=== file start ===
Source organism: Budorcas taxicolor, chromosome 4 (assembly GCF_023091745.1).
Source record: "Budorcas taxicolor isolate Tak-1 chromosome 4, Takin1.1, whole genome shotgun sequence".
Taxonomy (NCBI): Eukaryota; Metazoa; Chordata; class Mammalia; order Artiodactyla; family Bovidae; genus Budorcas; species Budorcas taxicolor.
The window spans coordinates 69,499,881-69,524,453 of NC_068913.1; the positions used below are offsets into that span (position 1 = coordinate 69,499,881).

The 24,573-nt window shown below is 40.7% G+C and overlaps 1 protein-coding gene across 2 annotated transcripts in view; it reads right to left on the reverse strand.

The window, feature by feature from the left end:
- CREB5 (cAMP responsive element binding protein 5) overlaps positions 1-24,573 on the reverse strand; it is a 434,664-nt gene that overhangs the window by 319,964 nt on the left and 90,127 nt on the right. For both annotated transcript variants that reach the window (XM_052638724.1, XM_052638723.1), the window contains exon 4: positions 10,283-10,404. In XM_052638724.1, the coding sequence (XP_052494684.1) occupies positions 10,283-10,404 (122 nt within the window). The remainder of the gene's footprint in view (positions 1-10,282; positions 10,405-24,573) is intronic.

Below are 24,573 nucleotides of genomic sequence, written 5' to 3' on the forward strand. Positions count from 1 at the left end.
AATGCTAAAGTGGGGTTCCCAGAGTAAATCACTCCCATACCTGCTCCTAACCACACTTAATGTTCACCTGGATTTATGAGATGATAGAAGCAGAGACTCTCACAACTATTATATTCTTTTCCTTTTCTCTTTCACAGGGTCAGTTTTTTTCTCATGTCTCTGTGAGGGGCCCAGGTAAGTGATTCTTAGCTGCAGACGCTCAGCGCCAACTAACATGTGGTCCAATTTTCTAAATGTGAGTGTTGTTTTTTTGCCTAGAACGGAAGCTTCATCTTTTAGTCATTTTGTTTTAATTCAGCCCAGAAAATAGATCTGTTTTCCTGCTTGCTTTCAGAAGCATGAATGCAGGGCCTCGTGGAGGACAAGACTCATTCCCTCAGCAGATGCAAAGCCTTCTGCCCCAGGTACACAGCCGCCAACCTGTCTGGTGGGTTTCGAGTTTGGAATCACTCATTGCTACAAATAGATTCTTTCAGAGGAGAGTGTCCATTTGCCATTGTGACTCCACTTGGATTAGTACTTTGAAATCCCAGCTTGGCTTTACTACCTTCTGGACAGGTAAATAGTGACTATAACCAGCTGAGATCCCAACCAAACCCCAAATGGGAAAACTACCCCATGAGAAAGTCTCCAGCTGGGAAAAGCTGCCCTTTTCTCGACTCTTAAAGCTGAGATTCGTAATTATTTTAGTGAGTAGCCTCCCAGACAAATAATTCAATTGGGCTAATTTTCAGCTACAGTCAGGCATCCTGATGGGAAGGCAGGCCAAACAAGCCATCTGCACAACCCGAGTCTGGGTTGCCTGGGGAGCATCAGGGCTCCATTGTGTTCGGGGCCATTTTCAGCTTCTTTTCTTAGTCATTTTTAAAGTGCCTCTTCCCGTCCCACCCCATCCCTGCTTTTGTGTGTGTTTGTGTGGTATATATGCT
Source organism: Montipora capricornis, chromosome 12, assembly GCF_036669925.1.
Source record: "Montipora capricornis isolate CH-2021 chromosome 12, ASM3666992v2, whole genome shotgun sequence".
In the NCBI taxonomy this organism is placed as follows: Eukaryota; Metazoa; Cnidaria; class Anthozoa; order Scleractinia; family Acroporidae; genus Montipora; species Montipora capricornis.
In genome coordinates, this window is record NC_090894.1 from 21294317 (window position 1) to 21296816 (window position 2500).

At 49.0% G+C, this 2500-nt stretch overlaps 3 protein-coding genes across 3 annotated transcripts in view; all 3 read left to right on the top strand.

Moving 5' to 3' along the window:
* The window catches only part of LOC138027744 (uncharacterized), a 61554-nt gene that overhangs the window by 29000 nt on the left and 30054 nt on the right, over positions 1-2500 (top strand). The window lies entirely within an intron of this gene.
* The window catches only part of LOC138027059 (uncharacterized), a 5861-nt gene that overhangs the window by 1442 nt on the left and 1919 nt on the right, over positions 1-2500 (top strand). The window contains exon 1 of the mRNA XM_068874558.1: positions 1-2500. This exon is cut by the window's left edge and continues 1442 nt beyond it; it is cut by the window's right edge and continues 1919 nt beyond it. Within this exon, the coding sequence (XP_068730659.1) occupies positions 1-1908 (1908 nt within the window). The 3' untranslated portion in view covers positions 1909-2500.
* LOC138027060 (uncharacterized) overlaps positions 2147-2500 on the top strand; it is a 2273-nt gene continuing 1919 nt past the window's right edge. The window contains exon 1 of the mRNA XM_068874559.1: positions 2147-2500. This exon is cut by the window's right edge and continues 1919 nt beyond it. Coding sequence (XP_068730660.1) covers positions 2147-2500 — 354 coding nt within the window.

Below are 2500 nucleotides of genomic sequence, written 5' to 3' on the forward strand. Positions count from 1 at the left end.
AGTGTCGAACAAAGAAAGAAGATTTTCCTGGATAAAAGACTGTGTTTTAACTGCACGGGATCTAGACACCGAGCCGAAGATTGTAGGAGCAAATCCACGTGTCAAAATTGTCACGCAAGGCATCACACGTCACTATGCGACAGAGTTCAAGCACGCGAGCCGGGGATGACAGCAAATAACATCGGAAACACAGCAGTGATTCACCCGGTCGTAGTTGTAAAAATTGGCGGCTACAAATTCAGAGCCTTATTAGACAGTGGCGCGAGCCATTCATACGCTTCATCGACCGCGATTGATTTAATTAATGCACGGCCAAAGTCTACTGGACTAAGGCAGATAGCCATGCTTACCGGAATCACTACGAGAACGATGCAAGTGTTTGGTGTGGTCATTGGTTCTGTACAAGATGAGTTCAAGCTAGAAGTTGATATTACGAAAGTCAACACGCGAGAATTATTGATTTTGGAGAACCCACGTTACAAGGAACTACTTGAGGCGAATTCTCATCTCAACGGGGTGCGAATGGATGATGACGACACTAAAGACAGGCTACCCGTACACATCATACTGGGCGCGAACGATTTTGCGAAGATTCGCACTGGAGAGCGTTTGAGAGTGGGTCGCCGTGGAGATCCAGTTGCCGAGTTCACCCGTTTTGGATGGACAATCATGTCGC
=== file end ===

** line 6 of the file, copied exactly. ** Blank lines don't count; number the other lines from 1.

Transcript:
The window, feature by feature from the left end: